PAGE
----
I don’t know the answer to that question, and you may not want to. But it helps to have some idea – for retirement planning, to understand longevity risk, or maybe you are just curious. It’s not too difficult to get an average figure. The problem comes in making that figure realistic for you.
If you live in New Zealand, you can use Statistics NZ’s How long will I live? calculator here. The UK’s Office for National Statistics has a similar calculator here. The output from these two is quite close, so if you live in a similar country you could use these as rough guides.
Say you are currently (in 2015) a female 65 year old, so you were born in 1950. The calculator will tell you your life expectancy is between 88.1 years and 89.4 years depending on which of StatsNZ’s “death rates” assumptions you use.
So a life expectancy of 89 years is a useful estimate. You could use that in your planning, knowing that is the average expected lifespan for women of the same age as you who have lived to age 65.
However, it is not the whole story. For various reasons (see here) “life expectancy” is likely to underestimate how long you will live. So you might want to consider how much longer you might live. That could be very important for reducing your “longevity risk”, which is the risk of running out of money in retirement.
One quirk of life expectancy is that more people live to be older than “life expectancy” than die at younger ages. So, more than half of this cohort of women are expected to still be alive at age 89. The most common age at death for this cohort of women is expected to be age 92, and one in five of them is expected to live to at least 95.
Some charts might help. Here they are – for men who are 65 in 2015 as well as women.
How should you use this information? It can’t give you a single answer – uncertainty still remains:
- There is uncertainty about whether the numbers in the StatsNZ calculator turn out as expected or not – should the whole chart be shifted to the left or right?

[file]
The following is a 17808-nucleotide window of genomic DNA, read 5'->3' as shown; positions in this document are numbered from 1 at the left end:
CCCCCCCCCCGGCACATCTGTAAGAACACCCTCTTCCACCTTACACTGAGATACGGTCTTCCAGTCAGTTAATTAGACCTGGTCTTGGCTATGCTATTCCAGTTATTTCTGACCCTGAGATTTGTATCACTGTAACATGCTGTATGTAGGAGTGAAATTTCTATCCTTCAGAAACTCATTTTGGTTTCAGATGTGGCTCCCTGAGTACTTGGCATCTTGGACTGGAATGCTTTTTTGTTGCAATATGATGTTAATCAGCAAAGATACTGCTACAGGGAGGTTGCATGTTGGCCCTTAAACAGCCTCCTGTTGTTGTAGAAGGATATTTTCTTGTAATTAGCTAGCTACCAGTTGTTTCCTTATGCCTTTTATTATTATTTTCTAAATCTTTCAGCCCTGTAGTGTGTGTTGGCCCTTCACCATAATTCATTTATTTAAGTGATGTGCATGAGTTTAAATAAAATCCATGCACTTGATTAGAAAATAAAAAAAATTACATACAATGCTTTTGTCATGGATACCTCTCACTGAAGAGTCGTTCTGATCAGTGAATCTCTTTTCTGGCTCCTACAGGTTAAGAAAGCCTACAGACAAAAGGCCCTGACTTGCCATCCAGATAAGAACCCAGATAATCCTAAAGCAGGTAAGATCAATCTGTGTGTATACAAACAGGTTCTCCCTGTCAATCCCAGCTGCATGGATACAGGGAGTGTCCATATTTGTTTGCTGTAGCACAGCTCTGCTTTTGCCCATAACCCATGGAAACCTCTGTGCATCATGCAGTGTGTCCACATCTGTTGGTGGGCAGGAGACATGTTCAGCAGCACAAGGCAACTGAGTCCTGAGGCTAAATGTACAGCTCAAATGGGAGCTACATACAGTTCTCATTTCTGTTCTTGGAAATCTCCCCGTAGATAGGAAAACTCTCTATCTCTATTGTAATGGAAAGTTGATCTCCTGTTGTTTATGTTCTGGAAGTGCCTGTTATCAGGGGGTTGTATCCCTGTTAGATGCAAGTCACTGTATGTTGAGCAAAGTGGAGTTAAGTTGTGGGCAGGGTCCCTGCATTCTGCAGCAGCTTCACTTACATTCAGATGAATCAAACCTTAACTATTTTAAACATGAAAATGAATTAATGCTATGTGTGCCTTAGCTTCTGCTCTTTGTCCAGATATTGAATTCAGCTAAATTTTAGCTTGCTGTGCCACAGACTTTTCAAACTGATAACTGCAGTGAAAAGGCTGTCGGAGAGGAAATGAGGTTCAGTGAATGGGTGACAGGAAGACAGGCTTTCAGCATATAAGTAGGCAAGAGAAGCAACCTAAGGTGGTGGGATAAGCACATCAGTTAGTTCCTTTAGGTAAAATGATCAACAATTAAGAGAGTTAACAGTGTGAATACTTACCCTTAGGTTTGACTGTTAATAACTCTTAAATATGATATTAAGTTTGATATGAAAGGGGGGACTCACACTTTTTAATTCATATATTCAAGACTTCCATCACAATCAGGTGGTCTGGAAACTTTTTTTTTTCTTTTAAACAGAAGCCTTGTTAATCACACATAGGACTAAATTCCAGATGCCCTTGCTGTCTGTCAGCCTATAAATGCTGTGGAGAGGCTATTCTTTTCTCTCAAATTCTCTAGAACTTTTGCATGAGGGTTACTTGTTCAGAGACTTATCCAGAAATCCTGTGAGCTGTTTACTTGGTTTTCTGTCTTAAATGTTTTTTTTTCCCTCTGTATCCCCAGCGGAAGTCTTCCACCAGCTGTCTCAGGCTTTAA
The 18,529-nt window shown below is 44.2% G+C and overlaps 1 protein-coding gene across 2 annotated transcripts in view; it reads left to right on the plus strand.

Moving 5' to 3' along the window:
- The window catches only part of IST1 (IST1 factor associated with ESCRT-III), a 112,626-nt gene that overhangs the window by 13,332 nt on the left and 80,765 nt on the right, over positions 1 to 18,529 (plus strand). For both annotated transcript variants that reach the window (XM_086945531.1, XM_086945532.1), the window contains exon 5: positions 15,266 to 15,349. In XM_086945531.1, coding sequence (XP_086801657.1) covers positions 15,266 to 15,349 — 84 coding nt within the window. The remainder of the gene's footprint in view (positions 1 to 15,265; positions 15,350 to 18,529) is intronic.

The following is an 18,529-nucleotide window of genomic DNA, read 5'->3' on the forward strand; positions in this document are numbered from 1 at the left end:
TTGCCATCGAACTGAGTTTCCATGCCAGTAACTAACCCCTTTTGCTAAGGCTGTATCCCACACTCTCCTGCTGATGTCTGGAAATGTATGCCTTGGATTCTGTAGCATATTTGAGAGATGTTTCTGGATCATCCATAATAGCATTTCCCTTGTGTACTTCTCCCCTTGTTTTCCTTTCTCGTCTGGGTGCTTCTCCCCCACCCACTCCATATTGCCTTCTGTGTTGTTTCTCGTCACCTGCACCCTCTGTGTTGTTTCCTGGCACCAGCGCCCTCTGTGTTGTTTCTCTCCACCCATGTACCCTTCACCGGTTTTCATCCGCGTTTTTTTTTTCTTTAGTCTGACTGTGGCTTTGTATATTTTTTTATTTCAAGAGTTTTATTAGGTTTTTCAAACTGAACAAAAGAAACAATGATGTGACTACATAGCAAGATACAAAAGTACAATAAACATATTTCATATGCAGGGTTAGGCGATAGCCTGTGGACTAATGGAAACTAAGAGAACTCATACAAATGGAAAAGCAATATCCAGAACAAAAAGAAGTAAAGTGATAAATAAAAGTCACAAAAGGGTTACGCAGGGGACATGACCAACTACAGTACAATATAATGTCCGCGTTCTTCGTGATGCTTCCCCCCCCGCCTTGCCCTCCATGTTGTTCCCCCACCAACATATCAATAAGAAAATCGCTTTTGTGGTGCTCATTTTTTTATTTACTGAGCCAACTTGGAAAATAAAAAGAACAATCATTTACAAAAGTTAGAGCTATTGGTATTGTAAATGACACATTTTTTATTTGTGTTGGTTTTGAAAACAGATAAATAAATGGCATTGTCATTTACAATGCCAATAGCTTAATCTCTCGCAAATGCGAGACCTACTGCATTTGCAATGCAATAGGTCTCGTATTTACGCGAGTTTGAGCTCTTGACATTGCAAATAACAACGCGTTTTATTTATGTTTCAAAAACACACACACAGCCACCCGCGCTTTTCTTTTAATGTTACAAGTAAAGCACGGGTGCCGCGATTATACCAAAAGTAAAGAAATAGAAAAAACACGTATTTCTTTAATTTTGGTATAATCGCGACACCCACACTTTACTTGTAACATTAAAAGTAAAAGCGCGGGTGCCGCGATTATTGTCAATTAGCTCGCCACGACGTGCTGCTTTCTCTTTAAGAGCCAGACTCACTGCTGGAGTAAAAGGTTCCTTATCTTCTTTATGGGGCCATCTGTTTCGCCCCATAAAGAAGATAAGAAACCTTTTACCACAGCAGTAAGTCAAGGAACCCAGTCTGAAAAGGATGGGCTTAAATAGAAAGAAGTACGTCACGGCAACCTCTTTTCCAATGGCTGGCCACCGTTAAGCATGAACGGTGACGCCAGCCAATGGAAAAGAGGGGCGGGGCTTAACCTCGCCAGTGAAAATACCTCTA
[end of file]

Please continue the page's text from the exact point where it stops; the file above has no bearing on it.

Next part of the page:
- There are many personal factors (genes, behaviour, pure chance) which will influence your own personal lifespan – are you more likely to be in the left or right of the chart for your cohort?
The first of these points doesn’t change the answer much, as we can see from the small range of the StatsNZ death rates assumptions. But if you are very optimistic about how much medical technology is going to improve things over the course of your lifetime, then you could add a year or two on.
The second point is more important. To allow for you lasting longer than your peers, test your retirement plan with a higher, but still plausible, lifespan. For example you could assume you will be in the one in five expected to live to at least age 95, especially if you are optimistic about your healthy genes and/or good behaviour.
If you are younger than the 65 we are using in this example, start with the results of the calculator for your age. Each decade or so you are younger than age 65 adds a year or two to allow for general longevity continuing to improve.
This would mean a female fifty-something would test a retirement plan for a lifespan of around 97 years.
As a rule of thumb, and especially if you are a conservative soul, allow for longevity risk by planning to live beyond your eighties and well into your nineties.
A longer report written with some actuarial colleagues which touches on this data as part of an analysis of the market in New Zealand for retirement products can be found here.